Four Tiny Bugs That Can Give Us Problems
Lice - One group of tiny bugs that gives humans problems is lice. There are actually three different types of lice we commonly encounter, the most common type being head lice. These little creatures are seldom more than about 1/16th of an inch long, visible to the naked eye, but still quite tiny, Head lice bite to obtain blood and when doing so can cause an itchy rash on the victim. They are easily transferred from person to person, and as a result are more common among school children or among members of the same family. Head lice are a nuisance but can be easily dealt with. A fact worth noting is, unlike the mosquito which also needs a blood meal, head lice, or any lice for that matter do not spread disease.
Fleas - Another of the tiny bugs noted for being a blood sucker is the flea. Fleas are slightly bigger than lice and somewhat harder to kill. Fleas mainly infest furry or hairy animals, fortunately preferring animals such as dogs and cats to humans, but a female flea (the one's that do the biting) will happily sample human blood if the opportunity presents itself. It is the life cycle of the flea, which includes a couple of stages which can be dormant for long periods of time, that can make ridding an infested house a difficult proposition. Unlike lice, but as is the case with the mosquito, fleas can and do sometimes spread disease.
The Bedbug - Bedbugs are tiny bugs that have gained a certain notoriety as of late. When we were young, our mothers often told us to "Sleep tight and don't let the bedbugs bite". As far as we were concerned we considered a bedbug to be a somewhat mythical creature, like the bogeyman, as we never actually ever saw one. Bedbugs hide during the day and come out at night to play. They can hide almost anywhere, so can be very difficult to eradicate. Of all the creatures they can feed on, bedbugs seem to prefer humans the most.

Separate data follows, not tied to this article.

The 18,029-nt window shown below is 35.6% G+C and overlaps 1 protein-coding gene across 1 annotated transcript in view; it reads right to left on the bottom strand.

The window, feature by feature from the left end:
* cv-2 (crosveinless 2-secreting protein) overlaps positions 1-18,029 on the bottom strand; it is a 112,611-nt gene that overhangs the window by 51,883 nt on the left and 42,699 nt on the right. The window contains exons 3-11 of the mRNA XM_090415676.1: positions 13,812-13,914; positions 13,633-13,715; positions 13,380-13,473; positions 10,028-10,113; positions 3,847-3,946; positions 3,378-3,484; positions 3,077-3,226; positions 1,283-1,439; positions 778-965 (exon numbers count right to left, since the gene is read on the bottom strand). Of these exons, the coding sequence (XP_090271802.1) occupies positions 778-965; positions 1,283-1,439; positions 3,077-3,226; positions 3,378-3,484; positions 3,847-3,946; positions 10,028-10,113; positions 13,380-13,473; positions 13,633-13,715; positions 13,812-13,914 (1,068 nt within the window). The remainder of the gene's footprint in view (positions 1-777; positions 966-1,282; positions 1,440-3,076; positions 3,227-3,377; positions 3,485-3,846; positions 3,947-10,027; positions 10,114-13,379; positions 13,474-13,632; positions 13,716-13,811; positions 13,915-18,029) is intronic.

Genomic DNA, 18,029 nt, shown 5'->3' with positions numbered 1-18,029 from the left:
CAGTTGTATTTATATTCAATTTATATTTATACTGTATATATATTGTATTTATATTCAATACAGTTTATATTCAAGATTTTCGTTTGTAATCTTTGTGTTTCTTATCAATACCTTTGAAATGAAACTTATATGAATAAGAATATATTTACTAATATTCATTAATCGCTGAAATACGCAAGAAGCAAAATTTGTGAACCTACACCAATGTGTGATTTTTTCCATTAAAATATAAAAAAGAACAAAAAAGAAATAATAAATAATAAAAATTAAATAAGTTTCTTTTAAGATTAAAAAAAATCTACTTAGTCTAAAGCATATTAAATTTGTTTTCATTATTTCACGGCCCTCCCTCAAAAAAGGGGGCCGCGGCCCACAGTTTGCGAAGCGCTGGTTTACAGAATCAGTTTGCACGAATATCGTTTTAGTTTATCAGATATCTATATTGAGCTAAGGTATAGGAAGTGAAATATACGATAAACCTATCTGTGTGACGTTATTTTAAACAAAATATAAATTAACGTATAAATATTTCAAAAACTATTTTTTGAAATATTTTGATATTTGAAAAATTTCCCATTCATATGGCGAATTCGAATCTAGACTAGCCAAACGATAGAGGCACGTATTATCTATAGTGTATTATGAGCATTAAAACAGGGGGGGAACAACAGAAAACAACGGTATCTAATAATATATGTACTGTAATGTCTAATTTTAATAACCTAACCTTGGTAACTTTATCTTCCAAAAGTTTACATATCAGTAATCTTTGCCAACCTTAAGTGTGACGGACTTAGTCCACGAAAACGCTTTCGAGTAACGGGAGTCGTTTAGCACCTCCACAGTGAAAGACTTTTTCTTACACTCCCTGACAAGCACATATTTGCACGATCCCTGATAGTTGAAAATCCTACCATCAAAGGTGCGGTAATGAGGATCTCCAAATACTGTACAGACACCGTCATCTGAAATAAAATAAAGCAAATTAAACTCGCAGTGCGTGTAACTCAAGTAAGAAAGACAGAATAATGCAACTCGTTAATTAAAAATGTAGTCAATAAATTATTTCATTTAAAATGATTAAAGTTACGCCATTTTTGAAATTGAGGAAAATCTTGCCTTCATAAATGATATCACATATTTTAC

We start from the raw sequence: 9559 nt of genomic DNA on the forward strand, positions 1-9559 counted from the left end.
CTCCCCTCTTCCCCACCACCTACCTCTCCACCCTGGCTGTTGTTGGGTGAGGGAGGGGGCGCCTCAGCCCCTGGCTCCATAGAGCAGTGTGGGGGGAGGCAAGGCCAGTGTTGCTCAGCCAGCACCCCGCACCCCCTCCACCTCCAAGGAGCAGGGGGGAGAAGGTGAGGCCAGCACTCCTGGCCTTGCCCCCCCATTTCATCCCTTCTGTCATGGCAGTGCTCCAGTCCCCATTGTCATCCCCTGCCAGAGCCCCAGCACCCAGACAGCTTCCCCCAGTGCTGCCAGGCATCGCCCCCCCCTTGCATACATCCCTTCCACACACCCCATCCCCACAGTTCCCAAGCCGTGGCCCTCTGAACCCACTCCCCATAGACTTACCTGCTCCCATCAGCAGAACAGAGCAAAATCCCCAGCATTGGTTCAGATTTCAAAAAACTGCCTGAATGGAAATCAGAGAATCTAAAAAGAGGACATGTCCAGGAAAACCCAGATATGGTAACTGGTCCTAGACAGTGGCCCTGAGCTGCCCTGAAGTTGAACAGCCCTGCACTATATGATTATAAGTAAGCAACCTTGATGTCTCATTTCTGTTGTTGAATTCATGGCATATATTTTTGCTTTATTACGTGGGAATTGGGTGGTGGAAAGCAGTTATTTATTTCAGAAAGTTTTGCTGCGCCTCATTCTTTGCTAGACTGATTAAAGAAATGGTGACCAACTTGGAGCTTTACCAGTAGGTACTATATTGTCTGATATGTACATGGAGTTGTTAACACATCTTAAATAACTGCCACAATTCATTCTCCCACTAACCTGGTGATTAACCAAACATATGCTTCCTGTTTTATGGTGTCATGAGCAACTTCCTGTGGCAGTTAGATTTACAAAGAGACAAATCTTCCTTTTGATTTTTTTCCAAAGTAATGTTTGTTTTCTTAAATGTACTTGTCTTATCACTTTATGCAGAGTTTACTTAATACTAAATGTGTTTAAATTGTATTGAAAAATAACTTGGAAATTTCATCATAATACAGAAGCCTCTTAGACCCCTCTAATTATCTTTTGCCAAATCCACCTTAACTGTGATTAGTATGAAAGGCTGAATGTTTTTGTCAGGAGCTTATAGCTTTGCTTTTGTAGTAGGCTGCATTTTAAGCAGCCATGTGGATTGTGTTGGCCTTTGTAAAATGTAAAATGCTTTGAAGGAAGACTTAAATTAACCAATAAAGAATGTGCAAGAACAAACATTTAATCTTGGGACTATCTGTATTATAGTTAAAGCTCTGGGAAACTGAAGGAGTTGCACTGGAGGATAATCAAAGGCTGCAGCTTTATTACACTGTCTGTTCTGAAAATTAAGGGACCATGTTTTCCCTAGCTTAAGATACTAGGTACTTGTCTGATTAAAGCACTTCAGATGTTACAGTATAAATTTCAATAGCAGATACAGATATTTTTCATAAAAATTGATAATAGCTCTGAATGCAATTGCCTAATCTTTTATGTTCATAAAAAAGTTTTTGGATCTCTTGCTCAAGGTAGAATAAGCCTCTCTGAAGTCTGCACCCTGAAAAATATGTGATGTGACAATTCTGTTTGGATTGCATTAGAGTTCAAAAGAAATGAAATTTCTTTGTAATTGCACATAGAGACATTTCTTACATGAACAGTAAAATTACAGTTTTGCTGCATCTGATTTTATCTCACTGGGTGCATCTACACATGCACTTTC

Midges And The No-See-Um - A class of really tiny bugs that can cause us grief are the midges. These are very tiny flies, barely visible to the naked eye that still can deliver a bite that we find irritating. A common name of these midges is the "no-see-um". The midges bother animals as well as humans, in fact seem to bother anything worth bothering. The best way to avoid midges is to avoid wet or swampy areas where they are most at home.
It's Not Always Tiny Bugs That Are To Blame - It's probably worth noting that most of us suffer from a number of bug bites that aren't bug bites at all. Since we can't see what bit us, we assume tiny bugs are to blame. Sometimes this assumption is warranted, but very often the "bite" is caused by something else, and is not a bite at all, but simply a skin eruption that may be due to a tiny scratch or the presence of an allergen. In spite of the troublesome tiny bugs discussed above, very few of the little creatures bite or sting, and fewer still create any problems for humans. For the most part, an occasional gnat that lands in our eye, or in our soup, represents the limit of our contact with tiny bugs. In fact, we usually think of these little guys a being rather cute and harmless, even if they are little spiders, and we tend to let them be. As well we should, unless of course we find them on our house plants.